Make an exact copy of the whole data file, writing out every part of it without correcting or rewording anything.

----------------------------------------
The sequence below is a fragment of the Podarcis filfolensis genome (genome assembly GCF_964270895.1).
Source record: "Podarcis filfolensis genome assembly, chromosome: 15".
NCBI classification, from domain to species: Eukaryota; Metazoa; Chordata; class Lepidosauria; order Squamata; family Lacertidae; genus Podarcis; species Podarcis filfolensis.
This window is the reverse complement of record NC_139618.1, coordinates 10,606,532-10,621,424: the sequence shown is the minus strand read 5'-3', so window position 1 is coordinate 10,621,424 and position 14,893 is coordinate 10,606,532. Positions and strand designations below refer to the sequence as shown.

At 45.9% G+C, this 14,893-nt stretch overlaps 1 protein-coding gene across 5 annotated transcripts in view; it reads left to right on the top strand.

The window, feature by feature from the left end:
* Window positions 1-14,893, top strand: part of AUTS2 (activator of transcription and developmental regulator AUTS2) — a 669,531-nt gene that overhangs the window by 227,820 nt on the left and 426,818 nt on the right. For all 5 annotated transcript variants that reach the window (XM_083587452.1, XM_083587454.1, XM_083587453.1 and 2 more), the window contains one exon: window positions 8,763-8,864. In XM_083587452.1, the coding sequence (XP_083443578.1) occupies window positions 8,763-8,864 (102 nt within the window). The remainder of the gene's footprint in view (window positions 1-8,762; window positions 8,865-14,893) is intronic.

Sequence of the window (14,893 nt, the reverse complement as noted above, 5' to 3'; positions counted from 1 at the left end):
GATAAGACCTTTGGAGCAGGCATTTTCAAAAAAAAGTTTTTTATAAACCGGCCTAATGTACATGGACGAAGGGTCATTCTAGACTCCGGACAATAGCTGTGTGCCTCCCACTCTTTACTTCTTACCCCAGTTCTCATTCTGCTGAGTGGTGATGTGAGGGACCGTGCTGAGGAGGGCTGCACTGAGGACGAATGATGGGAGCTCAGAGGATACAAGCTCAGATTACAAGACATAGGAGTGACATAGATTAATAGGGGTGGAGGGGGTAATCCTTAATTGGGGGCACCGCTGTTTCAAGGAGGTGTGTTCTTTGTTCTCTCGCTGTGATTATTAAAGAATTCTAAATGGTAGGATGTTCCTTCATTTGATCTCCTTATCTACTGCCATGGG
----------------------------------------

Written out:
The sequence below is a fragment of the Podarcis filfolensis genome (genome assembly GCF_964270895.1).
Source record: "Podarcis filfolensis genome assembly, chromosome: 15".
NCBI classification, from domain to species: Eukaryota; Metazoa; Chordata; class Lepidosauria; order Squamata; family Lacertidae; genus Podarcis; species Podarcis filfolensis.
This window is the reverse complement of record NC_139618.1, coordinates 10,606,532-10,621,424: the sequence shown is the minus strand read 5'-3', so window position 1 is coordinate 10,621,424 and position 14,893 is coordinate 10,606,532. Positions and strand designations below refer to the sequence as shown.

At 45.9% G+C, this 14,893-nt stretch overlaps 1 protein-coding gene across 5 annotated transcripts in view; it reads left to right on the top strand.

The window, feature by feature from the left end:
* Window positions 1-14,893, top strand: part of AUTS2 (activator of transcription and developmental regulator AUTS2) — a 669,531-nt gene that overhangs the window by 227,820 nt on the left and 426,818 nt on the right. For all 5 annotated transcript variants that reach the window (XM_083587452.1, XM_083587454.1, XM_083587453.1 and 2 more), the window contains one exon: window positions 8,763-8,864. In XM_083587452.1, the coding sequence (XP_083443578.1) occupies window positions 8,763-8,864 (102 nt within the window). The remainder of the gene's footprint in view (window positions 1-8,762; window positions 8,865-14,893) is intronic.

Sequence of the window (14,893 nt, the reverse complement as noted above, 5' to 3'; positions counted from 1 at the left end):
GATAAGACCTTTGGAGCAGGCATTTTCAAAAAAAAGTTTTTTATAAACCGGCCTAATGTACATGGACGAAGGGTCATTCTAGACTCCGGACAATAGCTGTGTGCCTCCCACTCTTTACTTCTTACCCCAGTTCTCATTCTGCTGAGTGGTGATGTGAGGGACCGTGCTGAGGAGGGCTGCACTGAGGACGAATGATGGGAGCTCAGAGGATACAAGCTCAGATTACAAGACATAGGAGTGACATAGATTAATAGGGGTGGAGGGGGTAATCCTTAATTGGGGGCACCGCTGTTTCAAGGAGGTGTGTTCTTTGTTCTCTCGCTGTGATTATTAAAGAATTCTAAATGGTAGGATGTTCCTTCATTTGATCTCCTTATCTACTGCCATGGG